For women, breast cancer is the most diagnosed cancer and the second-leading cause of cancer deaths. One in 8 women will develop breast cancer within their lifetime, and in most cases, these women don’t have a family history of breast cancer.
What does happy hour and your nightly glass of wine have to do with that? More than you might think.
Most women are not aware that alcohol is a cause of breast cancer, though the link between alcohol and breast cancer has been known since the 1980s. The statistics are sobering: Alcohol alone is responsible for an estimated 14,000 to 23,000 cases of breast cancer yearly.
Read on as we bust some common breast cancer myths.
Myth: As long as I drink in moderation, I won’t increase my breast cancer risk.
False. Although the Dietary Guidelines for Americans recommend women limit alcohol intake to up to one drink daily, even this moderate level of consumption can be harmful. A standard drink contains 14 grams of alcohol, which is found in 12 ounces of beer, 5 ounces of wine and 1.5 ounces of distilled spirits.
As little as one daily drink — or even a portion of a drink — is associated with a higher breast cancer risk. This begs the question, What is a safe daily amount of alcohol to drink? According to the American Cancer Society, none.
Daily drinking is out. However, the occasional drink on a night out is probably fine.
Myth: One glass of red wine nightly is good for my health.
Partially true. While this is possibly true for your heart, red wine is not your breast’s friend.
Myth: As long as I only drink occasionally, my breast cancer risk probably won’t go up.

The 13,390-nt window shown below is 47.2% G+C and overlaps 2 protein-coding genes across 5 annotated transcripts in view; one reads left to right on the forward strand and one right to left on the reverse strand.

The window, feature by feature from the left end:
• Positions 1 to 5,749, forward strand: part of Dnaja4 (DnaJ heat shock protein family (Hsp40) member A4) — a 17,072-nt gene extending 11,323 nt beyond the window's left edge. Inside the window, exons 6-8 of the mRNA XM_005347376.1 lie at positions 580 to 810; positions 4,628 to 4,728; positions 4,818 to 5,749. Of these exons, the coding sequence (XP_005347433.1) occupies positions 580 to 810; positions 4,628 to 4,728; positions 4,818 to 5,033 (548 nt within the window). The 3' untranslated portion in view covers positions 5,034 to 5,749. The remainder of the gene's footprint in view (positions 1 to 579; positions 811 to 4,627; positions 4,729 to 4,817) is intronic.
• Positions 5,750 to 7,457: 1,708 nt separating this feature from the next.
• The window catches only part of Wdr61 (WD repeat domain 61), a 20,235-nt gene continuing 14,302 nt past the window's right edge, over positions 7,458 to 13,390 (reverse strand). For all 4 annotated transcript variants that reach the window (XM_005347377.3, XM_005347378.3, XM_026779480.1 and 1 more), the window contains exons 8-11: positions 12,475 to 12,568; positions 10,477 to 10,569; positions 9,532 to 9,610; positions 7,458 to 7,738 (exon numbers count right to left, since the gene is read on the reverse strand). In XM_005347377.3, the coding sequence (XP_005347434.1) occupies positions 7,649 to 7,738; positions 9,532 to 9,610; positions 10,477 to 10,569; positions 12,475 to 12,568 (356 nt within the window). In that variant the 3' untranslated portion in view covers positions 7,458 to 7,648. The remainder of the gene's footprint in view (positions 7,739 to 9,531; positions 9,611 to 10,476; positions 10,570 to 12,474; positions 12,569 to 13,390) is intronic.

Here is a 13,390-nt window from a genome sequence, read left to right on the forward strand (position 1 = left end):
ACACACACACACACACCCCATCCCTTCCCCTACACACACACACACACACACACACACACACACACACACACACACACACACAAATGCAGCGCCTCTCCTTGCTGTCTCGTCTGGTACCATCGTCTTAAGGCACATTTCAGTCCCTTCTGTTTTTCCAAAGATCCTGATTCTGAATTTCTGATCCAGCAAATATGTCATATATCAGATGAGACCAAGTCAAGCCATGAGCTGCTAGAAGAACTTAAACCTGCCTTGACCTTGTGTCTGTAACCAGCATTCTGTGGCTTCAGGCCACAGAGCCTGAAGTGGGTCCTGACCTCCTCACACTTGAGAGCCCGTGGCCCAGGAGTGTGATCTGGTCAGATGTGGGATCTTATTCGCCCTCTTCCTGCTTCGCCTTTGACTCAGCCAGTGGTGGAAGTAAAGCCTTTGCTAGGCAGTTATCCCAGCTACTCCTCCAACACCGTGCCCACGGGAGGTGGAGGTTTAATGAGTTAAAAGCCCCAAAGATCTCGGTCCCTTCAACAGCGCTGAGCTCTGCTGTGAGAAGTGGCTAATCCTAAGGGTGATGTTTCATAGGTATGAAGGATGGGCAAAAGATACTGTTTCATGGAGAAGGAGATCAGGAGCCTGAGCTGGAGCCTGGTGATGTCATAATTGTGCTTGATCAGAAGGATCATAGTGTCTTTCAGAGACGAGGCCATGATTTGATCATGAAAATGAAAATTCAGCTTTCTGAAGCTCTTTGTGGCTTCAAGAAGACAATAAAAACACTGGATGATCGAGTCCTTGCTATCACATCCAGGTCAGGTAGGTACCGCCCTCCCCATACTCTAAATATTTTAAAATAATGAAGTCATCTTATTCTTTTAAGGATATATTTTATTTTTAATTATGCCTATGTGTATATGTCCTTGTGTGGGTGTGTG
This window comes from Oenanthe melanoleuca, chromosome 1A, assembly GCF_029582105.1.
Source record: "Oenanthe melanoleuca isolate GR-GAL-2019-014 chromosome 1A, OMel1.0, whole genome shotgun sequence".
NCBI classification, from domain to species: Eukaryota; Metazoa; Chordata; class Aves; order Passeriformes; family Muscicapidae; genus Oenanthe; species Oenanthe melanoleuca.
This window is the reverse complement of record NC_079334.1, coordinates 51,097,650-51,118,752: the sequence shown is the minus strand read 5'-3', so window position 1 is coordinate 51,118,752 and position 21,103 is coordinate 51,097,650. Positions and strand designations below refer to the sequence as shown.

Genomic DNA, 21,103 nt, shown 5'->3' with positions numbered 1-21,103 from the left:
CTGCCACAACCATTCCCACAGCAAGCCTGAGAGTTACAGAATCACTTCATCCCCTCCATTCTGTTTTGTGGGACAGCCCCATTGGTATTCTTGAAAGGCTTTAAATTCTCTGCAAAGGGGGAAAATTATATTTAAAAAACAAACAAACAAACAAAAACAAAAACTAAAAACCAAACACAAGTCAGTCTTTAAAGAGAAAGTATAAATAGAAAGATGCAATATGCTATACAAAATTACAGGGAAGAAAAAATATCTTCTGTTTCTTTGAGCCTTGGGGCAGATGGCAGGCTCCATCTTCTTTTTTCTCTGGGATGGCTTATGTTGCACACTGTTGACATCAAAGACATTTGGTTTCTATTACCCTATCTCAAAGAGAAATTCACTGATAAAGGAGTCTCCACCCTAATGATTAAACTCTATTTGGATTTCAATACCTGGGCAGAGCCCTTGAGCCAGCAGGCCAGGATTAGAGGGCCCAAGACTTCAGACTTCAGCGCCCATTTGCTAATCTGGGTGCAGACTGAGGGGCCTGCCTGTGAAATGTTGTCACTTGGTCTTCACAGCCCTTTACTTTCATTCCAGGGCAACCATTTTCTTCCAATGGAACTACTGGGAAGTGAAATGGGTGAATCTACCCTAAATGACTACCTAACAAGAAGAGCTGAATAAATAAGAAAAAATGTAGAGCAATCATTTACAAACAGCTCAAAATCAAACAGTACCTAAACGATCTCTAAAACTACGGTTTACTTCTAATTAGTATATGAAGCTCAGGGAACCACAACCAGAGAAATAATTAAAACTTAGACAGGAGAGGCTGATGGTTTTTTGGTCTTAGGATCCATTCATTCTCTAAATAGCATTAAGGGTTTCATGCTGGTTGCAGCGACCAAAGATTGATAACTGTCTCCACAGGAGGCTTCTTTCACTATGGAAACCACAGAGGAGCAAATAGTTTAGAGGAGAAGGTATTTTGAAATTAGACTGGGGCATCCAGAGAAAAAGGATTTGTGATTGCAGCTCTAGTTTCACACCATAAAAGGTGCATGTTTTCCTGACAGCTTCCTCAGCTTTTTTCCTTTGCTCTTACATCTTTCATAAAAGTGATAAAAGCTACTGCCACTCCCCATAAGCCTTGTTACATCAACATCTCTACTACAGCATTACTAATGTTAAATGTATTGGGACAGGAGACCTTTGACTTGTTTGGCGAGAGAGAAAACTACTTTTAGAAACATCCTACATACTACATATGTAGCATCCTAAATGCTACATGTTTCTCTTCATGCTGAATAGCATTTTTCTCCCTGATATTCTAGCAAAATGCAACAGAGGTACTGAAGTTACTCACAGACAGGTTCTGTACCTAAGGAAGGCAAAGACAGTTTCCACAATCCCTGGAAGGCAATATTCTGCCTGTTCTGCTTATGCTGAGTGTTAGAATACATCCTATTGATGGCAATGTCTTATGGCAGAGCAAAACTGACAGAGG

False. It depends how much you’re drinking when you drink. For women, having four or more drinks over the span of a couple of hours is considered binge drinking. Binge drinkers have twice the risk of premenopausal breast cancer. While postmenopausal breast cancer risk is not clearly increased by binge drinking, breast cancers that occur before the menopause transition are typically more aggressive and difficult to treat.
So how should I drink?
While consuming only the occasional drink would be ideal, it’s important to set realistic goals. The following tips may be helpful in managing breast cancer risk:
- Take a walk before, during or after the evening cocktail. If you drink, that’s all the more reason to exercise, as this may counteract the negative effects of alcohol.
- Less is best. The level of risk increases with amount. Any reduction in amount or frequency of drinking is beneficial. It may help to try savoring fine wine or sipping on a cocktail.
- Try a nonalcoholic wine. Nonalcoholic wines can have very small amounts of alcohol, but choosing one over standard wine still majorly reduces your alcohol intake. The bottles are just as fancy, and nonalcoholic wines may provide just as many, if not more, heart-healthy benefits as alcoholic versions. If wine’s not your thing, there’s an ever-expanding array of nonalcoholic liquors and beers as well. Try one. Your breasts will thank you.
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